Donated FOWLR, power heads, high flow filter

Discussion in 'Saltwater Beginners' started by theslats, Dec 17, 2009.

  1. theslatsNew MemberMember

    Greetings, I was /very/ recently given a nice FOWLR setup and I had a few questions.

    My understanding is the live rock needs lots of water flow, does this need to come from power heads or can I direct the out put of my high flow canister filters (extras from carious freshwater tanks) at the rock? I want as little equipment visible as possible.

    Will putting a protein skimmer in a sump reduce it's effectiveness?

    I am guessing the transport of the live rock was pretty hard on the organisms living in it, what care should be taken to keep things going? This was a transfer so there was no choice but to remove fish, rock, substrate; move tank and put it all back in again in one night.

    Again this was a quick and ugly move and we had to mix 15ish gallons of water. What should I look for to see if the salt was toxic and hard on the fish? Is there anything I can do to mitigate this?

    Thanks Much!
  2. NaeusuValued MemberMember

    I did this when I got my tank from a friend...gawd that was a bad day.

    As long as the salinity was kept about the same or the fish were acclimated to the tank when you added them they should be fine. The rock itself doesn't need much water flow but each tank should have so much water moving per hour (i think to keep the water oxygenated). The water flow can definitely be caused by the output of the canisters but IMO the tank looks nicer with just the sump overflow and return and one or two nicely placed powerheads or wavemakers. Putting the protein skimmer in the sump will not affect the effectiveness of the skimmer and will help to reduce the amount of microbubbles in your tank.

    How much of the original water did you get to keep? If you were able to keep 50% or more then you shouldn't have to worry about cycling the tank again.

    Just watch your levels (ammonia, nitrate, nitrate, ph, and phosphate for the heck of it) and make sure the fish aren't doing anything strange...for fish...If you see a spike in anything nasty you can use Microbelift Nite out (i think that's the name) which helps to supply your tank with nitrifying bacteria and with regular water changes. Welcome to the world of salties!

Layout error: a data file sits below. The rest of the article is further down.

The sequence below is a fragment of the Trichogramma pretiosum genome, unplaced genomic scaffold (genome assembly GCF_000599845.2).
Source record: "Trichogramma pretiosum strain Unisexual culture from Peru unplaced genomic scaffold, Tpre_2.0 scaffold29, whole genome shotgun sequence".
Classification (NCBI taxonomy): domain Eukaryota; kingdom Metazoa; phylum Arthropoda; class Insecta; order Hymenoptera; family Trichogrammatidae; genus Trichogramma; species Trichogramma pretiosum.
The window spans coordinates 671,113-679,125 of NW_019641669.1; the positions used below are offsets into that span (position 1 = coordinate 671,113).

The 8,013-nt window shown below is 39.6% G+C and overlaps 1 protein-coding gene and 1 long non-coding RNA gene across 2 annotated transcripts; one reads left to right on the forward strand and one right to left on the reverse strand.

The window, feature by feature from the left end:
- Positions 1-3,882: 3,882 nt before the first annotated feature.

3. Aquarist

    AquaristFishlore LegendMember

    Hello TheSlats and Welcome to Fish Lore! Best of luck with your new salt set up. I hope you can share some photos when you get everything settled.
  4. OP

    theslatsNew MemberMember

    We did get about 50% of the water. Nitrate, Nitrite and PH are all in check but I'm getting some ammonia (0.5ppm).
  5. NaeusuValued MemberMember

    If you're getting some ammonia readings then it looks like you need to jump start your cycle again...try the MicrobeLift, it helped me. Did you get to keep any of the original filter media from the filters? If you were able to do that then you should have the bactiera, just sometimes doing that much of a water change takes out a little too much bacteria and you kinda have to wait for it to regrow. If you didn't get the filter media then you got almost no bacteria (since you removed the source) and have to recycle your tank which can be hard on the fish. Also, if you got the filter media, is the carbon filter old? it may need to be replaced. Just keep a close eye!
  6. OP

    theslatsNew MemberMember

    Original media but I suspect when we drained the filter for transport we lost most of the bacteria. Had hoped the sand (we stored wet in original water to transport) would keep things going.

    No carbon, I don't like carbon filters.

    is MicrobeLift similar to biospira?
  7. NaeusuValued MemberMember

    I'm not sure, i've never used biospira. When you took the sand out of the tank it disturbed all those nice layers of bacteria and there was probably a good amount of die off.

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